Thilo R. Huning
Research fellow in economics
We only begin to understand how economic activity is shaped by geography, as standard growth models cannot explain why some nations fall behind, and some prosper. Why do cities emerge? How did all these 'good' institutions come along? How did the Monstrum Germanicum become the core of the European Union? What role does trade play? What are the implications for today's economic policy?
"You Reap What You Know: Observability of Soil Quality, and Political Fragmentation", joint with Fabian Wahl
Abstract. We provide a theoretical model linking limits to the observability of soil quality to state rulers' ability to tax agricultural output, which leads to a higher political fragmentation. We introduce a spatial measure to quantify state planners' observability in an agricultural society. The model is applied to spatial variation in the 1378 Holy Roman Empire, the area with the highest political fragmentation in European history. We find that differences in the observability of agricultural output explain the size and capacity of states as well as the emergence and longevity of city states. Grid cells with higher observability of agricultural output intersect with a significantly lower number of territories within them. Our results highlight the role of agriculture and geography, for size, political, and economic organization of states. This sheds light on early, though persistent, determinants of industrial development within Germany, and also within Central Europe.
"How Britain Unified Germany: Endogenous Trade Costs, and the Formation of a Customs
Union", joint with Nikolaus Wolf
Abstract. We analyze the foundation of the German Zollverein as an example how geography can shape institutional change. We show how the redrawing of the European map at the Congress of Vienna 1815–notably Prussia's control over the Rhineland and Westphalia–affected the incentives for policymakers to cooperate. Our argument comes in three steps. First, we show that the new borders were not endogenous to trade. They were at odds with the strategy of Prussia in 1815, but followed from Britain's intervention at Vienna regarding the Polish-Saxon question. Second, we develop a theoretical framework, where state planners set tariffs on imports and transits to maximize revenue. We show that in a world with transit tariffs a revenue-maximizing state planner faces a trade-off between benefits from cooperation and the cost of loosing geographical advantage. In a third step we calibrate the model combining historical data on tariffs, freight rates, market sizes with GIS data on lowest costs routes under endogenous tariffs. We then run counterfactuals to show how borders affected incentives: if Prussia would have succeeded with her strategy to gain the entire Kingdom of Saxony instead of the western provinces, the Zollverein would not have formed. We conclude that geography can shape institutional change. To put it differently, as a collateral damage to her intervention at Vienna ``Britain unified Germany''.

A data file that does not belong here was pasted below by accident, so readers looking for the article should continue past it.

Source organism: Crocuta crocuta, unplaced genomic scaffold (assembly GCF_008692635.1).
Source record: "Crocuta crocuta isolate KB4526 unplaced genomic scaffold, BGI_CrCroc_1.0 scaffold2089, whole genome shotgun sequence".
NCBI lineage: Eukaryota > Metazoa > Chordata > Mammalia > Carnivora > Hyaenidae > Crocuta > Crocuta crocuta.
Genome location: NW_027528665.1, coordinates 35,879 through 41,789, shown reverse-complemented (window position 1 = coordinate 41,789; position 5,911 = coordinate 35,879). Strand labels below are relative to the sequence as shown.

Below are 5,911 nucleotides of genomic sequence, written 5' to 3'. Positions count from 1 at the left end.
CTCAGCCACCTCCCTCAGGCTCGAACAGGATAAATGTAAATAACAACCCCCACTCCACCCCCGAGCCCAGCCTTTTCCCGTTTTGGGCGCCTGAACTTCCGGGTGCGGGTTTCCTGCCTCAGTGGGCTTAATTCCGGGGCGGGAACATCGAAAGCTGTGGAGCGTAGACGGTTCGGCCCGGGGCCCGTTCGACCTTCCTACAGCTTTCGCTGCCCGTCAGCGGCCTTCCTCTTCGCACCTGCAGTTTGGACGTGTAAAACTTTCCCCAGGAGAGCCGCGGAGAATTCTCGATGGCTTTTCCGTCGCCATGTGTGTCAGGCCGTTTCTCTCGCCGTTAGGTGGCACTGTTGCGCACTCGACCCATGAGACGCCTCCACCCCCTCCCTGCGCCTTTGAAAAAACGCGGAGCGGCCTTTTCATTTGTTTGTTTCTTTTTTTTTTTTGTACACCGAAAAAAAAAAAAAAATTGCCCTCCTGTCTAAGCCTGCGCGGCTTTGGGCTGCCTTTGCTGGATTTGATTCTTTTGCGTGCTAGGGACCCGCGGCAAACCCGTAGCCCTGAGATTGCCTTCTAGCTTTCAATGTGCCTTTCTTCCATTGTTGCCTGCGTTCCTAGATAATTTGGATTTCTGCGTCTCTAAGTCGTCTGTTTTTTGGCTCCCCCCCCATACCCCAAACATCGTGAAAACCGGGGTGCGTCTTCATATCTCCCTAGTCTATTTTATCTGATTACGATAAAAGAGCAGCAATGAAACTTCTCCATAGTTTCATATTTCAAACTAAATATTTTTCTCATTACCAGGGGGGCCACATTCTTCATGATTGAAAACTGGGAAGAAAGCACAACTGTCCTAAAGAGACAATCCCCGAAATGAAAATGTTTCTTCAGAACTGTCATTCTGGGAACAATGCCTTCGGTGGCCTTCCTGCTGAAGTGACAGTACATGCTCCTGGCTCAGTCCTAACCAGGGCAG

"Infant-Industry Protection With Endogenous Trade Costs: Evidence From Pre-Zollverein Prussia"
This paper argues that the net effects of infant-industry protecion cannot be analyzed neglecting geography. Assymetric geography, relative size and position, both limits the ability of states to impose reciprocal tariffs, and allows state to have other states's consumers bear the welfare-loss induced by tariffs. This model is then applied to Pre-Zollverein Prussia and shows how the Prussian customs policy allowed to keep British products out of the Prussian hinterland. It could explain how the ability to impose endogenous trade costs can decide whether a tariff is welfare-neutral for the domestic consumers, and why infant-industry protecton did work in the 19th century but would fail in today's transport technology and institutional framework.